Thursday, April 12, 2012

Image Classification (Photo or Drawing) using Weka

Some time back, I was asked if there was a simple way to automatically classify images as either photographs or drawings. I had initially thought this would involve some complex image processing, but the idea presented in this paper - A Statistical Combined Classifier and its Application to Region and Image Classification (PDF) by Steven J Simske - shows that the problem can be reduced to something similar to a bag of words model commonly used in text classification.

Consider the two images shown below. Clearly (to a human), the one on the left is a photograph, and the second is a chart (or drawing). The main thing that jumps out is how "soft" the color gradations are in the first one compared to the second. For ease of computation, we reduce the RGB values for each pixels to 256 grayscale values using the formula on this page. The corresponding black and white version of the images are shown on the second row.

The third row shows the corresponding histogram plots for the percentage distribution of the pixels across all the 256 gray scale values. This is the reduction suggested by the paper referenced above. Effectively, the image has turned into a "document" which uses a vocabulary of 256 "terms". Since the images can have different sizes (and hence different number of pixels), we normalize the counts to percentages so histograms for different images are comparable to each other.

Notice that the histogram for the photo is shorter and wider and in general smoother than the one for the drawing (the y-axis scale for the first is 0-3 and that for the second is 0-30). The paper describes three features that the authors used for their experiments:

1. Pct0.5 - percent of the histogram bins with >0.5% of the pixels.
2. Pct2Pk - percent of the histogram range within the largest 2 peaks.
3. Bimodal - average of various sums of nearest neighbor pixel differences.

The paper has more detailed about each feature (including details of how to compute them). Since all of these values are derived from the histogram itself, I initially decided to build a classifier that just used the grayscale percentage counts as features instead. My thought was that the features would be mutually independent and thus perform better with something like Naive Bayes, or at least no worse than using three derived features as suggested in the paper.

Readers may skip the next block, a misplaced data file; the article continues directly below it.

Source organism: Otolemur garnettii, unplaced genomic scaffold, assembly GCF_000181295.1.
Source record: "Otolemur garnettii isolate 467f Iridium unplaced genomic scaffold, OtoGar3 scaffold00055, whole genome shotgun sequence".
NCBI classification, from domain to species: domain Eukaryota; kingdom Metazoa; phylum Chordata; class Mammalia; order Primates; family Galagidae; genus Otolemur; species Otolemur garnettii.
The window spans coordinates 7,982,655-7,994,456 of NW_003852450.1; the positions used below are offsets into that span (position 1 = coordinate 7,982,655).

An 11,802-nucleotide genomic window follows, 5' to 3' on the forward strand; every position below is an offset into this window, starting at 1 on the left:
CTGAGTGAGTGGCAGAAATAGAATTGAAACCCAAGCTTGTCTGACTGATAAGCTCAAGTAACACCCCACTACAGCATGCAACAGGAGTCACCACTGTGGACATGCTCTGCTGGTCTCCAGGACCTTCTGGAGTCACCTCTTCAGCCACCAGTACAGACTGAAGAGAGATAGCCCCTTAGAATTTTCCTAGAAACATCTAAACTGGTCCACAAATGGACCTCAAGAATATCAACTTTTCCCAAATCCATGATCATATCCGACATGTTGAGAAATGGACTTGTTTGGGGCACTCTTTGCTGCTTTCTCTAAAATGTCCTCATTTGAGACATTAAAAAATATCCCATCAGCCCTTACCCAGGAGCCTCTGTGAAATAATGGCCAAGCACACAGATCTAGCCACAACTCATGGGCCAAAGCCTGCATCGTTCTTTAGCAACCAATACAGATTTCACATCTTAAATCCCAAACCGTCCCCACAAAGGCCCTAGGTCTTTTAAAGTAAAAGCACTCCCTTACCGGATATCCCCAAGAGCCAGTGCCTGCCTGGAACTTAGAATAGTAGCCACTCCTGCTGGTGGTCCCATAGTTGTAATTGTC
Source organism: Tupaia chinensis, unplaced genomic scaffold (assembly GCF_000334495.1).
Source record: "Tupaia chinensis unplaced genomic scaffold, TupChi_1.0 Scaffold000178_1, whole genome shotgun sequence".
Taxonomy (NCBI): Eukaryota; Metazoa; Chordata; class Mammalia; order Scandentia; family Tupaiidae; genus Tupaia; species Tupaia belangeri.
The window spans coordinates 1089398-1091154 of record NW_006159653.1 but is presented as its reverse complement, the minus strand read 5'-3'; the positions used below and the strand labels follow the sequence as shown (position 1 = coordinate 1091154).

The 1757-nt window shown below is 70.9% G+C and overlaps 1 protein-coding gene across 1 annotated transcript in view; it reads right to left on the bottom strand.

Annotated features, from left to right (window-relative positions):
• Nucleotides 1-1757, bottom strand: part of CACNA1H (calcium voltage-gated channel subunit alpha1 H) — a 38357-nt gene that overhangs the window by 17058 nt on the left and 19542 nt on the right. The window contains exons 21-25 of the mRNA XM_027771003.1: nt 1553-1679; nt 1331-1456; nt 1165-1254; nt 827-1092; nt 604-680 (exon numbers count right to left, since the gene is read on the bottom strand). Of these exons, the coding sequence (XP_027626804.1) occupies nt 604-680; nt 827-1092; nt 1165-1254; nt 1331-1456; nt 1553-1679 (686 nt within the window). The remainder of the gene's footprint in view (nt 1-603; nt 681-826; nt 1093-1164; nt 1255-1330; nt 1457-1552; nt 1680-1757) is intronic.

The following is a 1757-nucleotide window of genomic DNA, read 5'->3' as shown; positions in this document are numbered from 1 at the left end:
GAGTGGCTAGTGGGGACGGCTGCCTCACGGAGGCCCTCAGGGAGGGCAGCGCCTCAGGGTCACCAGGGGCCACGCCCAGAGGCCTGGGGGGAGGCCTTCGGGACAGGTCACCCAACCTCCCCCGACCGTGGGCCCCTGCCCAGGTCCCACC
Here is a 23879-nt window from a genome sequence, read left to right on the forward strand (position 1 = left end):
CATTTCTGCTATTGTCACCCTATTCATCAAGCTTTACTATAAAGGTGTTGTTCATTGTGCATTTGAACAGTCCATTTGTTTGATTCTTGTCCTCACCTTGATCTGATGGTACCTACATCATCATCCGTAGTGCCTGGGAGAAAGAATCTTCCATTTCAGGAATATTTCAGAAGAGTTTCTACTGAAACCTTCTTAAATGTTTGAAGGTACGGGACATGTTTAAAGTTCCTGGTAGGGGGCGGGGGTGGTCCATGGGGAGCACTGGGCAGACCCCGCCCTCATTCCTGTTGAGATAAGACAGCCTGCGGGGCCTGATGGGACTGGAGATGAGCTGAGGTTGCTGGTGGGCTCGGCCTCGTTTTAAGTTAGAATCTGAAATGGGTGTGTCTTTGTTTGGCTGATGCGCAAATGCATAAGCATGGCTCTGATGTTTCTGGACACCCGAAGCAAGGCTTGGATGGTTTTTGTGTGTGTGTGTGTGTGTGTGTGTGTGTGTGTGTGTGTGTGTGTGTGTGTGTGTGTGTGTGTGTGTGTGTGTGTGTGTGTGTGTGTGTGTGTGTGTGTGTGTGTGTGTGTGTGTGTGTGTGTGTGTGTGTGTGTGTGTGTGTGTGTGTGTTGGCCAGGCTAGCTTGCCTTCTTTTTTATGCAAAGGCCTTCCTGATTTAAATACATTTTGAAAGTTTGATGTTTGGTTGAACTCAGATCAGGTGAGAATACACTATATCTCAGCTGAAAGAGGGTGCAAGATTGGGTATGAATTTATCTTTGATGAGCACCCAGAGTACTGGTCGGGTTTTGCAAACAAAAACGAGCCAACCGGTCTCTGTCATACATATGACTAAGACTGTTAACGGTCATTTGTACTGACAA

Turns out I was wrong, but since I used Weka for most of the experimentation, the mistake wasn't overwhelmingly expensive :-).

So, anyway, for my classifier, I decided to use the first two features suggested by the model, plus another one that reflected the "choppiness" of the histograms - the sum of absolute differences between successive grayscale percentage counts which I call AbsDiff. I used AbsDiff instead of Bimodal because the calculation of the Bimodal feature is quite compute intensive (see the paper for details).

I tested out both models using the Weka Explorer with the built-in Naive Bayes classifier. There are (many) other classifiers available in Weka, but its been a while since I read the Weka book, and I chose Naive Bayes just because I was familiar with it.

The training data for both models was a manually annotated training set of approximately 200 images. While tedious, such annotation does not require any specialized domain knowledge (unlike medical text for example). The images were then analyzed and their data (the grayscale percentage counts in the case of the first model and the feature values in the case of the second model) were written out to a file in Weka's ARFF format. Here is a snippet (the rest of it is just more training data in the same format as the first four rows) from the ARFF file for the model I ended up using.

 ``` 1 2 3 4 5 6 7 8 9 10 11 12 13``` ```@relation pdc2 @attribute pct05pc real @attribute pct2pk real @attribute absdiff real @attribute klass {photo,drawing} @data 30.46875,32.77869002006933,0.35458615684431966,photo 20.703125,73.67603966544412,0.45621152596647285,photo 14.453125,67.73598566997008,0.18333175409590724,drawing 3.90625,52.661171146208545,0.15240938475387075,drawing ... ```

Results for both models using Naive Bayes with 10-fold cross validation are shown below:

 ```1 2 3 4 5 6 7``` ```# Using raw grayscale percentage counts (pdc1) Correctly Classified Instances 172 88.2051 % Incorrectly Classified Instances 23 11.7949 % # Using computed features (pdc2) Correctly Classified Instances 176 90.2564 % Incorrectly Classified Instances 19 9.7436 % ```

For testing, I once again manually annotated another set of 200 images, embedded the Weka NaiveBayes classifier inside my Java code (shown below), trained it with the ARFF file for the training data, then passed each of the manually annotated images through the classifier. Here is the code for the classifier, based on the example classifier code provided on this Weka Wiki page.